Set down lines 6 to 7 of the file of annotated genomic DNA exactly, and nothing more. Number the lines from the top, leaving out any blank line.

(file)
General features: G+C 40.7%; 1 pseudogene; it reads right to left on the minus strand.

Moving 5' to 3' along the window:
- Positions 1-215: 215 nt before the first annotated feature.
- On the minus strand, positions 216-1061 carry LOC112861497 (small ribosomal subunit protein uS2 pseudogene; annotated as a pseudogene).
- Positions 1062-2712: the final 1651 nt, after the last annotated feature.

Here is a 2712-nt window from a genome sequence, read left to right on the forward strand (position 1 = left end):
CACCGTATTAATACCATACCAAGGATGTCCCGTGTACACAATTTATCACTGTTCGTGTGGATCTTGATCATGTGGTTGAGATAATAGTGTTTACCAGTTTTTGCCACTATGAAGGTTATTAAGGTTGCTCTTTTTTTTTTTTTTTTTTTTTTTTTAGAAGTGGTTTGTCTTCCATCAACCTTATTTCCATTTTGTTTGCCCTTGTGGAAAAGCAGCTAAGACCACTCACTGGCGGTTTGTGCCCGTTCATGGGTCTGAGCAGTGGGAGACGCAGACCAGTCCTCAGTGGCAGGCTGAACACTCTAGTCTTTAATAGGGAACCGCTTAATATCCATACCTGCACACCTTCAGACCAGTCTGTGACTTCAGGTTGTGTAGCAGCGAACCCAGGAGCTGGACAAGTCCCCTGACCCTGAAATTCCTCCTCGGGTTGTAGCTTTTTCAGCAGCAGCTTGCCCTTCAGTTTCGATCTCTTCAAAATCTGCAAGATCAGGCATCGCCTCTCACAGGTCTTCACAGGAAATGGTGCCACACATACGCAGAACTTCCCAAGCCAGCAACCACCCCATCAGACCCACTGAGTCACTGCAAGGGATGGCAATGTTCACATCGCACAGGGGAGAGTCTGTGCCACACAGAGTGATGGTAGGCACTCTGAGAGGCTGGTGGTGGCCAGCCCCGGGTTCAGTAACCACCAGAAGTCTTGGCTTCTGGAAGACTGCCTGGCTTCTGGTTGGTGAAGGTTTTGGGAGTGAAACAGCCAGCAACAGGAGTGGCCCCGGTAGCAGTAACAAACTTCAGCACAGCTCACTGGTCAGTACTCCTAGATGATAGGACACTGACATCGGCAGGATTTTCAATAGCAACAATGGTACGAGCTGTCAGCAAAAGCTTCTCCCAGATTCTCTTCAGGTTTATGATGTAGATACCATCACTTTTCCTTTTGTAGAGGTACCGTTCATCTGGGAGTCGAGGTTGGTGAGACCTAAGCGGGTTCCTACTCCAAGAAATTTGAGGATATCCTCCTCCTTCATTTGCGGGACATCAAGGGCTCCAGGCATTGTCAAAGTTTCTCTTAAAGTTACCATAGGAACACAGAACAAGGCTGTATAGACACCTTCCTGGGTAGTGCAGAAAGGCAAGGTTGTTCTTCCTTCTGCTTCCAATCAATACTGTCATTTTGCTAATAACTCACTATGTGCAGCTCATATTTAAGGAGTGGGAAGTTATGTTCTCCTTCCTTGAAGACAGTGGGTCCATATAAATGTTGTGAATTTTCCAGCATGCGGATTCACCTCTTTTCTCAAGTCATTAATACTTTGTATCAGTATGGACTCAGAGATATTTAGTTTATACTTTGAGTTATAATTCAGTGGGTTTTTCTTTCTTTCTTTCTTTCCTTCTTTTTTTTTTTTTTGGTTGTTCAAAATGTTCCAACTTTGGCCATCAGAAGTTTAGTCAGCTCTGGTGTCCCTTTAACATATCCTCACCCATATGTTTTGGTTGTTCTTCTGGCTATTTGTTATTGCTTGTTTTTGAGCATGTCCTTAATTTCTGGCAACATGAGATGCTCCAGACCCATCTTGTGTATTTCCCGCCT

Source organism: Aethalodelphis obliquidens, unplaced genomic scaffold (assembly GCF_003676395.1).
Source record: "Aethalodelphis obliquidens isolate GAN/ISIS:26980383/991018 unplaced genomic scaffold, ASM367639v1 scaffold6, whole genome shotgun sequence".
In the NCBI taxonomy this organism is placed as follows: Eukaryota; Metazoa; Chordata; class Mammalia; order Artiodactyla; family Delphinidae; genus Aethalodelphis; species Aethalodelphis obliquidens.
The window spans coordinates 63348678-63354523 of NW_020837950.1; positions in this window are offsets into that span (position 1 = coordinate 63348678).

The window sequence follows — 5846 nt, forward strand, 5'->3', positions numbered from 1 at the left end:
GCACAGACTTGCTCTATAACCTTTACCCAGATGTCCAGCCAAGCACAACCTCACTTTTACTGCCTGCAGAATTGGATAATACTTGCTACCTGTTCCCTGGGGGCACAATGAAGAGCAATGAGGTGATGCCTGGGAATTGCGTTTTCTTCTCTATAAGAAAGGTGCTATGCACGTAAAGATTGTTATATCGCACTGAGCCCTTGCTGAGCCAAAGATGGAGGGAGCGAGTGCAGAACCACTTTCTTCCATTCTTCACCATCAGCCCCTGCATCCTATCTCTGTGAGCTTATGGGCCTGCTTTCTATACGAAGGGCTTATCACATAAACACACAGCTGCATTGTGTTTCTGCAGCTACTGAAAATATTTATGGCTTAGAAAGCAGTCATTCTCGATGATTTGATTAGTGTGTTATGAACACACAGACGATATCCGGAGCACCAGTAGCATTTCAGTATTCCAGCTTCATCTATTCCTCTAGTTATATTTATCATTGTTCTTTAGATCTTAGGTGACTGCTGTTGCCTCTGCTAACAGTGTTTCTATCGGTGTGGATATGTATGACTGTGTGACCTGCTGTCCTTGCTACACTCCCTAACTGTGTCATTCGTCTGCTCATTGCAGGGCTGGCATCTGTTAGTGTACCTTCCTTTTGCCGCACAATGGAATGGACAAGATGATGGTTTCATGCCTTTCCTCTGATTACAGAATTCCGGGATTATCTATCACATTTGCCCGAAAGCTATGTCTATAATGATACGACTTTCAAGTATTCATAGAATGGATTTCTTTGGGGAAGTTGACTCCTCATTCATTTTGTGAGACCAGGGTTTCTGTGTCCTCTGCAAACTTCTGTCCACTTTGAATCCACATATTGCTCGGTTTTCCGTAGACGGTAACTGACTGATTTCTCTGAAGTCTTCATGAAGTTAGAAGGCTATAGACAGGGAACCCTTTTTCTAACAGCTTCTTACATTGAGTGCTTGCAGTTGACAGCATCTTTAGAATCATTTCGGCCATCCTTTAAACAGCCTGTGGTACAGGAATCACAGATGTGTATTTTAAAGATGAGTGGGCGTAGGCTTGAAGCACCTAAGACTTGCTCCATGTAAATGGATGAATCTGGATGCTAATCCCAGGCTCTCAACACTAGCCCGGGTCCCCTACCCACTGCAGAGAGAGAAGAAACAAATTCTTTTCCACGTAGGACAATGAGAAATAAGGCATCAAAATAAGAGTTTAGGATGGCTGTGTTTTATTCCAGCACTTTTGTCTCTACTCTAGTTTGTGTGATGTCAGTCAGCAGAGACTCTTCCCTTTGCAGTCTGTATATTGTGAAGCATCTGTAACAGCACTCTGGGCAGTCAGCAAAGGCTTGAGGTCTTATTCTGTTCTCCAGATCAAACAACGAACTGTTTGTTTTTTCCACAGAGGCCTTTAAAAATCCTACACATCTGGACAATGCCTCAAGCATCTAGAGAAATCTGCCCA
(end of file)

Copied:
Here is a 2712-nt window from a genome sequence, read left to right on the forward strand (position 1 = left end):
CACCGTATTAATACCATACCAAGGATGTCCCGTGTACACAATTTATCACTGTTCGTGTGGATCTTGATCATGTGGTTGAGATAATAGTGTTTACCAGTTTTTGCCACTATGAAGGTTATTAAGGTTGCTCTTTTTTTTTTTTTTTTTTTTTTTTTAGAAGTGGTTTGTCTTCCATCAACCTTATTTCCATTTTGTTTGCCCTTGTGGAAAAGCAGCTAAGACCACTCACTGGCGGTTTGTGCCCGTTCATGGGTCTGAGCAGTGGGAGACGCAGACCAGTCCTCAGTGGCAGGCTGAACACTCTAGTCTTTAATAGGGAACCGCTTAATATCCATACCTGCACACCTTCAGACCAGTCTGTGACTTCAGGTTGTGTAGCAGCGAACCCAGGAGCTGGACAAGTCCCCTGACCCTGAAATTCCTCCTCGGGTTGTAGCTTTTTCAGCAGCAGCTTGCCCTTCAGTTTCGATCTCTTCAAAATCTGCAAGATCAGGCATCGCCTCTCACAGGTCTTCACAGGAAATGGTGCCACACATACGCAGAACTTCCCAAGCCAGCAACCACCCCATCAGACCCACTGAGTCACTGCAAGGGATGGCAATGTTCACATCGCACAGGGGAGAGTCTGTGCCACACAGAGTGATGGTAGGCACTCTGAGAGGCTGGTGGTGGCCAGCCCCGGGTTCAGTAACCACCAGAAGTCTTGGCTTCTGGAAGACTGCCTGGCTTCTGGTTGGTGAAGGTTTTGGGAGTGAAACAGCCAGCAACAGGAGTGGCCCCGGTAGCAGTAACAAACTTCAGCACAGCTCACTGGTCAGTACTCCTAGATGATAGGACACTGACATCGGCAGGATTTTCAATAGCAACAATGGTACGAGCTGTCAGCAAAAGCTTCTCCCAGATTCTCTTCAGGTTTATGATGTAGATACCATCACTTTTCCTTTTGTAGAGGTACCGTTCATCTGGGAGTCGAGGTTGGTGAGACCTAAGCGGGTTCCTACTCCAAGAAATTTGAGGATATCCTCCTCCTTCATTTGCGGGACATCAAGGGCTCCAGGCATTGTCAAAGTTTCTCTTAAAGTTACCATAGGAACACAGAACAAGGCTGTATAGACACCTTCCTGGGTAGTGCAGAAAGGCAAGGTTGTTCTTCCTTCTGCTTCCAATCAATACTGTCATTTTGCTAATAACTCACTATGTGCAGCTCATATTTAAGGAGTGGGAAGTTATGTTCTCCTTCCTTGAAGACAGTGGGTCCATATAAATGTTGTGAATTTTCCAGCATGCGGATTCACCTCTTTTCTCAAGTCATTAATACTTTGTATCAGTATGGACTCAGAGATATTTAGTTTATACTTTGAGTTATAATTCAGTGGGTTTTTCTTTCTTTCTTTCTTTCCTTCTTTTTTTTTTTTTTGGTTGTTCAAAATGTTCCAACTTTGGCCATCAGAAGTTTAGTCAGCTCTGGTGTCCCTTTAACATATCCTCACCCATATGTTTTGGTTGTTCTTCTGGCTATTTGTTATTGCTTGTTTTTGAGCATGTCCTTAATTTCTGGCAACATGAGATGCTCCAGACCCATCTTGTGTATTTCCCGCCT